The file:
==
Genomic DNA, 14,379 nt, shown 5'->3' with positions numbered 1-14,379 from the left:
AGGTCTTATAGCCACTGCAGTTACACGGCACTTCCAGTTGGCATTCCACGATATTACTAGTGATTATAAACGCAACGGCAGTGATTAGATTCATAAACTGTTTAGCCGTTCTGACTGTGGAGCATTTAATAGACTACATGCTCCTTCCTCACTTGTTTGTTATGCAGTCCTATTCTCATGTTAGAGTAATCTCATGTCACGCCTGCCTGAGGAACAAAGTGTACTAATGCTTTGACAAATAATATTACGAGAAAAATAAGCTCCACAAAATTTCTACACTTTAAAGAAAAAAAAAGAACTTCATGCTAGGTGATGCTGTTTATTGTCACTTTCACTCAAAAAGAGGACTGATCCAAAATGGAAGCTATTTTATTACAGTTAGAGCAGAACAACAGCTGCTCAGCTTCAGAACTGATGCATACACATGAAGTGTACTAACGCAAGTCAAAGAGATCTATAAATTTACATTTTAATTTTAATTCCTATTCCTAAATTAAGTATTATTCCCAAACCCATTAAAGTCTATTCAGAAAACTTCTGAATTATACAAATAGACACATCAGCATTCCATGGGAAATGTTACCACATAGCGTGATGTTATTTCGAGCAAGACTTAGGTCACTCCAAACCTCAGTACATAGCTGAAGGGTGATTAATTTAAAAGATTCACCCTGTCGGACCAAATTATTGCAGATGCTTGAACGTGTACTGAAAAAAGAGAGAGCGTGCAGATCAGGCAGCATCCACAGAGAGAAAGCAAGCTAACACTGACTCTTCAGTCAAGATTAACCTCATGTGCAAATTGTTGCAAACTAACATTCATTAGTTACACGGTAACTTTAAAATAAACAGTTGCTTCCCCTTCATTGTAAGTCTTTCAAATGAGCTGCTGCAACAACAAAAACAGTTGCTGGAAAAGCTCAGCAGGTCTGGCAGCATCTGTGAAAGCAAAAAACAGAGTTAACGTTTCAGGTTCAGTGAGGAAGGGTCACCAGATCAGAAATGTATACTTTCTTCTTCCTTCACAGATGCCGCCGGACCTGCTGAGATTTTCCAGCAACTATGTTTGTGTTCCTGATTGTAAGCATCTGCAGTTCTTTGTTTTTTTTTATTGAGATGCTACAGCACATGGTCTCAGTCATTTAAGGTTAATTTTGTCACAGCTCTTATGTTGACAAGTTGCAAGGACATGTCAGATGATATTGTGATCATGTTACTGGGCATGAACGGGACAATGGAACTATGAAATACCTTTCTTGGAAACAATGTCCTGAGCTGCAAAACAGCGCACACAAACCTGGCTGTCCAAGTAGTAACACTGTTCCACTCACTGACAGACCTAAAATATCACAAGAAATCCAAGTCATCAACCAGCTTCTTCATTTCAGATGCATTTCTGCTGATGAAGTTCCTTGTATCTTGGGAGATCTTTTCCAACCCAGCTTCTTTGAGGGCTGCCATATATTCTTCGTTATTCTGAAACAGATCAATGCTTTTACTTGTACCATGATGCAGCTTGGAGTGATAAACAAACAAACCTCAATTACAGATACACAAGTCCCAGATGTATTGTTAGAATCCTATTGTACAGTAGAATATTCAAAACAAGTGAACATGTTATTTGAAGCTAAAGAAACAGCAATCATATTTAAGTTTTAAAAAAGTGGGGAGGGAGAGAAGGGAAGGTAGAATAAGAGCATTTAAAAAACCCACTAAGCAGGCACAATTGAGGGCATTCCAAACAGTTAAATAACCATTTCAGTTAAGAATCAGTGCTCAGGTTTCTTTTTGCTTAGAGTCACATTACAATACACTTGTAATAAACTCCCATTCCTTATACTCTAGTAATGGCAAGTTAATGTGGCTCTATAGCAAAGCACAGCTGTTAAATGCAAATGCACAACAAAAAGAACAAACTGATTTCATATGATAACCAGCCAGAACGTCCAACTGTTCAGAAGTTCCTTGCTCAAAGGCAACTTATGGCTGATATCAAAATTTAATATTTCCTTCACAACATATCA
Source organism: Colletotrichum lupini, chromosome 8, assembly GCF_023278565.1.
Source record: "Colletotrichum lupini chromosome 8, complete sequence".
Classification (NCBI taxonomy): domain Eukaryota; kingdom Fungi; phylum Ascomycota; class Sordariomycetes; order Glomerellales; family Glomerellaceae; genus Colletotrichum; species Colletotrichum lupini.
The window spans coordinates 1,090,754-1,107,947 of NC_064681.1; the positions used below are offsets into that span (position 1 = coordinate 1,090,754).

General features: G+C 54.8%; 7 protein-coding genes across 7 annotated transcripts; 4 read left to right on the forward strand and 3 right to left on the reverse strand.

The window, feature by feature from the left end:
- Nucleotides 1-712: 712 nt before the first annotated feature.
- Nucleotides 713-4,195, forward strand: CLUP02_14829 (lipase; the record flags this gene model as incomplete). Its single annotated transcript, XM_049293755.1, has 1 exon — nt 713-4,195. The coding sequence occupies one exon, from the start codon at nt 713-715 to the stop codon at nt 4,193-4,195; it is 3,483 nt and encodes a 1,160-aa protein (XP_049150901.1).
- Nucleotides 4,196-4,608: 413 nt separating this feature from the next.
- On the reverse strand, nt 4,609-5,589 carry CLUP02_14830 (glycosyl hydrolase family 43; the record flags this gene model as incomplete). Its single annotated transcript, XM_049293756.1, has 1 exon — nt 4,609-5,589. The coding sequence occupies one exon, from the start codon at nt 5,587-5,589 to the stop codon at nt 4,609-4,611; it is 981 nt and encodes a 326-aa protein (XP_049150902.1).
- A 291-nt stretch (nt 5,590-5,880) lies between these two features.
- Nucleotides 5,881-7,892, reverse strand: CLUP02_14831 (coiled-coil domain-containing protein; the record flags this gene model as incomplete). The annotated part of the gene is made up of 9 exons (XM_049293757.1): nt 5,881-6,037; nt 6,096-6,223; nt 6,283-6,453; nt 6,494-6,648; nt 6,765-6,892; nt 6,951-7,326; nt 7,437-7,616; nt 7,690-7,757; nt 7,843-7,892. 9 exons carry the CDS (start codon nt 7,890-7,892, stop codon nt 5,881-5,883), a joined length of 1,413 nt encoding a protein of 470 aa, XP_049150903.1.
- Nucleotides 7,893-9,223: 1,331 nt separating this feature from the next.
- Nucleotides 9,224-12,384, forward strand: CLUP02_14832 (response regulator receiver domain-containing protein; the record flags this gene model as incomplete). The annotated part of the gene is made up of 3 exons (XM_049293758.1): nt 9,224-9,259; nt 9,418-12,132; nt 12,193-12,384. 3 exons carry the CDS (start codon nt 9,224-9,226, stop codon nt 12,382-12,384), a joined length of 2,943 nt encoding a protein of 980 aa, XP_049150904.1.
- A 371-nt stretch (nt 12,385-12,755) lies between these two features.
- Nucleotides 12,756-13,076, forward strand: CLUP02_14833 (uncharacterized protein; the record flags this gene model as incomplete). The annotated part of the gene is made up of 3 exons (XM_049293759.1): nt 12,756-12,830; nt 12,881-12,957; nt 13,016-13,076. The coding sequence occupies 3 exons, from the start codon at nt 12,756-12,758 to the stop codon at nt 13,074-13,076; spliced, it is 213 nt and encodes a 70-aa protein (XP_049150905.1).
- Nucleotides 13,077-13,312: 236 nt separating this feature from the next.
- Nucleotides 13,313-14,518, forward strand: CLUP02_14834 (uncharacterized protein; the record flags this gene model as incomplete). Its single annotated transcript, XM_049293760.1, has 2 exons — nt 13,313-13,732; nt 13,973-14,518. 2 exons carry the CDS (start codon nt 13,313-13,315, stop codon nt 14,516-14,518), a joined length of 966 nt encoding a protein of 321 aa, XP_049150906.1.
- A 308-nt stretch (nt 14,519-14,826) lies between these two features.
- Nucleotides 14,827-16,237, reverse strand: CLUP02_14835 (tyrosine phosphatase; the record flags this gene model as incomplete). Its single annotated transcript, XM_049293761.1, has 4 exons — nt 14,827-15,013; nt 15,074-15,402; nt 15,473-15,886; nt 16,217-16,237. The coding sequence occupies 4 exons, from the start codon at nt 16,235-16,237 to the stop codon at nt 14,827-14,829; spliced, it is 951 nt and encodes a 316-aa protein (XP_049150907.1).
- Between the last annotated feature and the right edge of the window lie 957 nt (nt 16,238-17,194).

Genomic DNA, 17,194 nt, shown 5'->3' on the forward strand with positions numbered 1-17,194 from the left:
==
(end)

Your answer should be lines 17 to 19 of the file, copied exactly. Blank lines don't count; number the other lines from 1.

- A 371-nt stretch (nt 12,385-12,755) lies between these two features.
- Nucleotides 12,756-13,076, forward strand: CLUP02_14833 (uncharacterized protein; the record flags this gene model as incomplete). The annotated part of the gene is made up of 3 exons (XM_049293759.1): nt 12,756-12,830; nt 12,881-12,957; nt 13,016-13,076. The coding sequence occupies 3 exons, from the start codon at nt 12,756-12,758 to the stop codon at nt 13,074-13,076; spliced, it is 213 nt and encodes a 70-aa protein (XP_049150905.1).
- Nucleotides 13,077-13,312: 236 nt separating this feature from the next.